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  19. Anonymous2:35 AM

    It is incorrect to say that Canada had no central bank. We had half a central bank. The Bank of Montreal (chartered 1817, still in business) was the bank to the Government of Canada since 1867 (and the old United Province of Canada since 1854). Since it had the government's deposits, it functioned as a defacto "lender of last resort", with the Department of Finance's blessing. The customary way to deal with a run was to arrange a firesale takeover with a stronger bank, through the Canadian Banker's Association. The Bank of Hamilton was taken over in 1922 by the Canadian Bank of Commerce through such an arrangement.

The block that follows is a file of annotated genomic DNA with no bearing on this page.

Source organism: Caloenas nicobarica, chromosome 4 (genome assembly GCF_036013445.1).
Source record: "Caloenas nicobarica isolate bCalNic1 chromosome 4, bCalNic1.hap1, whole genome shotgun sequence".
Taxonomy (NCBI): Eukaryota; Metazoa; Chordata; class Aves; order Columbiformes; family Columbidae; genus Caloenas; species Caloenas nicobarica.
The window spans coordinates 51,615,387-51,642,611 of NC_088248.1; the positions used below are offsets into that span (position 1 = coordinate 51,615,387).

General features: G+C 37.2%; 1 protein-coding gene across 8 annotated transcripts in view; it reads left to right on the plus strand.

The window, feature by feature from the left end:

This tactic was tried in 1985, in act all the Chartered Banks subscribed to an emergency capital injection into the two failing Alberta banks. It just wasn't enough, and they went under. Even then the Government stepped in an insured all deposits, not just those covered by CDIC. CDIC was never about prudential regulation, it was always about encouraging competition.